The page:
He begins thus:
Badger culls work. They worked in Ireland, where bovine tuberculosis has been largely eliminated. Recent badger culls in Britain, though apparently designed by timid bureaucrats to fail and thereby frighten off politicians, have almost certainly been a success, resulting in a big drop in tuberculosis among cattle. True, the government has been slow to publish this officially — the data are working their way through the scientific journals — but the anecdotal evidence is now strong.
The article then points out that dozens of farms in the cull zones that had been closed down by TB for decades are now going clear. Which is true. But these will not show up under the data collection methods prescribed by Messrs. Donnelley and Co - [link] at Imperial College, as the herds under restriction within a short period of the cull beginning, were apparently excluded from their results.

 We would point out the obvious here, that if ALL herds in cull areas were under TB restriction at the time a cull of badgers began, and all subsequently went clear, then there would be no data to collect at all. Sometimes, simple squared really does equal stupid.

The article then describes the wider benefits to the ecology of controlling badger numbers, citing hedgehogs and bumble bees as species with the most to gain.

  " Human beings should not shirk their duty as the apex predator," says Ridley, whose article concludes:

 Having long got rid of the wolf and the lynx, people have unleashed middle-ranking “meso-predators” such as badgers and foxes to reach unnatural densities with devastating effects on other species. To restore an ecological balance, they need to control the numbers of these animals."


Tuesday, May 09, 2017

Clarkson on badgers, hedgehogs and Prince Philip.


Hiding behind a paywall, an article by Jeremy Clarkson in the Sunday Times (May 7th) was a gem.

Commenting on the retirement at the age of 96 of H R H Prince Philip, Duke of Edinburgh, Jeremy settles on an idea to keep the Duke active. Not golf or bridge, he explains, "It needs to be something with a point."

Mr. Clarkson then describes the aftermath of floods in Yorkshire, which prompted a local septuagenarian to make their village 'hedgehog friendly' to encourage the surviving swimmers amongst them, back to Burton Fleming.
"Taking advice from a genial-looking 78-year-old hedgehog enthusiast in the next county, she has transformed the village, drilling holes in fences, installing little ladders in ponds and erecting feeding stations. Her work has been described as “the best thing that’s ever happened” to the community."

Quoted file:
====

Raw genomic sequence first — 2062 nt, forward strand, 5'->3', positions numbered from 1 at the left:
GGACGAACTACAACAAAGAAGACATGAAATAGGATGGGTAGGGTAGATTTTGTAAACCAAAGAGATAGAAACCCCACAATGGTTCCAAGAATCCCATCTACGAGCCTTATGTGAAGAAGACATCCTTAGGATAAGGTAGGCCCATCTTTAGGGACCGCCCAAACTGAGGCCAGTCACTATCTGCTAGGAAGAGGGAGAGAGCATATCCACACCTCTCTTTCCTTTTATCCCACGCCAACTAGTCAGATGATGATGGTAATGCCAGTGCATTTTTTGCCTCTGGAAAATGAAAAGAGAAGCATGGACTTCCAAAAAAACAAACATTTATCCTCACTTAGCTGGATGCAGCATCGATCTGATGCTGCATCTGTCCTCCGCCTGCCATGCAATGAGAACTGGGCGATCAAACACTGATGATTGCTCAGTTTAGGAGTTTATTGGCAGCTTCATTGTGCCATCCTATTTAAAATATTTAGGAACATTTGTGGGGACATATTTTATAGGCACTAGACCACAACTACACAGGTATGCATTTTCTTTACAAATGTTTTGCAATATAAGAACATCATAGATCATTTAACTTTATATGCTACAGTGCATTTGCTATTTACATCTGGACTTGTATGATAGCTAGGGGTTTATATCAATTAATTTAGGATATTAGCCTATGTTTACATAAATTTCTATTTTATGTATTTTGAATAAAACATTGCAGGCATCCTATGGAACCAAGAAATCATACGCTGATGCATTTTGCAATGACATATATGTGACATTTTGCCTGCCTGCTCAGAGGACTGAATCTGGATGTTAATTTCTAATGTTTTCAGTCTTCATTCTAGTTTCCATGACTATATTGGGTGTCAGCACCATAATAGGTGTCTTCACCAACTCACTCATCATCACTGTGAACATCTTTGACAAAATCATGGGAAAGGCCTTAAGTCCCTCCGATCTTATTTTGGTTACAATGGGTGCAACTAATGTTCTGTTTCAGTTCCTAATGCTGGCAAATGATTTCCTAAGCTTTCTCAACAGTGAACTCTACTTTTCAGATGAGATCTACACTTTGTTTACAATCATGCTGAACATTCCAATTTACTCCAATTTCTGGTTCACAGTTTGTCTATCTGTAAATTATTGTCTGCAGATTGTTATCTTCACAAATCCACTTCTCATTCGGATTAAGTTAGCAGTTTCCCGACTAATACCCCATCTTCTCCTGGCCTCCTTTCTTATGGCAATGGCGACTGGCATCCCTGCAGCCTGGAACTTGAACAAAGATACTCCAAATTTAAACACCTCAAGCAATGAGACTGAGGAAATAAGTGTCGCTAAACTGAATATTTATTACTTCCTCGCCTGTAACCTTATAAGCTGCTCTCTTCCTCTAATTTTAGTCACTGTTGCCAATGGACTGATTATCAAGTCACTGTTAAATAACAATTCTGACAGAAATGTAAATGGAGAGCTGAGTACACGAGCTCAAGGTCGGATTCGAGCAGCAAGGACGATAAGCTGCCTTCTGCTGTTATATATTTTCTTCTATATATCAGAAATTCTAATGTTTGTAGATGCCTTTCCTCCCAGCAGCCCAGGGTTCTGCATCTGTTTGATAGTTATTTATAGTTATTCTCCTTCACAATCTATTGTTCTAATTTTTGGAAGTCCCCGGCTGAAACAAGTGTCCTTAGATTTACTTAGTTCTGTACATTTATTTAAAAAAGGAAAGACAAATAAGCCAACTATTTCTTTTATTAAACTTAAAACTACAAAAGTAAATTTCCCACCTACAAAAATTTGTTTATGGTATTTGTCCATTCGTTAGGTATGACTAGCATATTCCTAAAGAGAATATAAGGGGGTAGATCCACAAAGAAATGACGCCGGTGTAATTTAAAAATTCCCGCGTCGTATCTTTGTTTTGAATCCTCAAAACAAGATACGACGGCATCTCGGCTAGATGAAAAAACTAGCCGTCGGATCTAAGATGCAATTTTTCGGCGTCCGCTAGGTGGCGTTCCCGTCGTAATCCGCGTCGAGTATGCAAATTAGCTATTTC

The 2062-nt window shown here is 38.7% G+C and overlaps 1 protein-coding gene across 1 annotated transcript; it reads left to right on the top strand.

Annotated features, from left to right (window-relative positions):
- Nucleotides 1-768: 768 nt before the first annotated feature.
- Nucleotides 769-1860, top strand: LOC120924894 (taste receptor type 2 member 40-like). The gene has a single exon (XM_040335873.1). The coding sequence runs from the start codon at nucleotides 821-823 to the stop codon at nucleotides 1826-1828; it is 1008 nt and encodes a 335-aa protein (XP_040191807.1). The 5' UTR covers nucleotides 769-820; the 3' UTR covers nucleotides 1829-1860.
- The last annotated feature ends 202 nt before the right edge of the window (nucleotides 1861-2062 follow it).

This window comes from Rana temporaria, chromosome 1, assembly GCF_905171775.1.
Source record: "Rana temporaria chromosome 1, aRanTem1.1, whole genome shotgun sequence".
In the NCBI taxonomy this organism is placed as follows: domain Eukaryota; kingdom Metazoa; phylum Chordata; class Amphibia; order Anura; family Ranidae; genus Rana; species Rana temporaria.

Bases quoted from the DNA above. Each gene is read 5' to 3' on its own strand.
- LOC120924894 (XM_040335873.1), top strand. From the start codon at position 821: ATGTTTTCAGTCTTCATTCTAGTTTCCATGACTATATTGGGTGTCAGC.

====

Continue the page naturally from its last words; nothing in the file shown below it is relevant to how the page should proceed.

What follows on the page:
Because, says Mr. Clarkson, hedgehogs are like ice cream and David Attenborough and Rome. Everyone likes them. Especially a badger, which is a real menace.
"When he’s not marauding about the place, knocking over walls and killing cows with his arsenal of vindictive diseases, he likes to eat as many hedgehogs as possible.

One of the main prerequisites, in fact, for turning your village into a hedgehog-friendly zone like Burton Fleming is that the area is not infested with an army of Brian May’s flea-ridden mates.

Which brings me neatly back to Prince Philip. When he stops walking around with his hands behind his back later this year, he could very easily keep his mind fresh and his body active by joining a hedgehog reintroduction scheme near one of his castles.

Obviously, I can’t see him drilling holes in a fence or erecting a small ladder [for local hogs] Nor can I see him running a bring-and-buy stall in Sandringham’s village hall. However, I can see him doing his bit by pouring himself a nice glass of red and sitting at his bedroom window with a brace of Purdeys, waiting for a badger to heave into view."
More scientific stuff on the lack of hedgehogs where badgers predominate is here - [link], here - [link] and here - [link].

Sunday, May 07, 2017

A catch up conversation.

As time passes and more UK cattle reactors are piled up dead, we note that research into zTB, m.bovis and its screening tests is repeated around the world.

We are grateful for the input of a vet from New Zealand, a country which has, with farmer co operation and a great deal of government oversight, achieved TB free status in a relatively short time. In the UK, we are just beginning that laborious process with voluntary farmer involvement in small areas, their non-voluntary cash up front and no government oversight whatsoever.

Frequently we hear criticism of the skin test so questioned the NZ vet, where it used as a single jab (non comparitive) in the caudal fold.

Below is our conversation:
"Interesting re the skin test - I had an opinion that UK should use the caudal fold Bovine tuberculin only test (CFT) as the screening test - it is quicker, safer, easier and cheaper, cheaper, cheaper.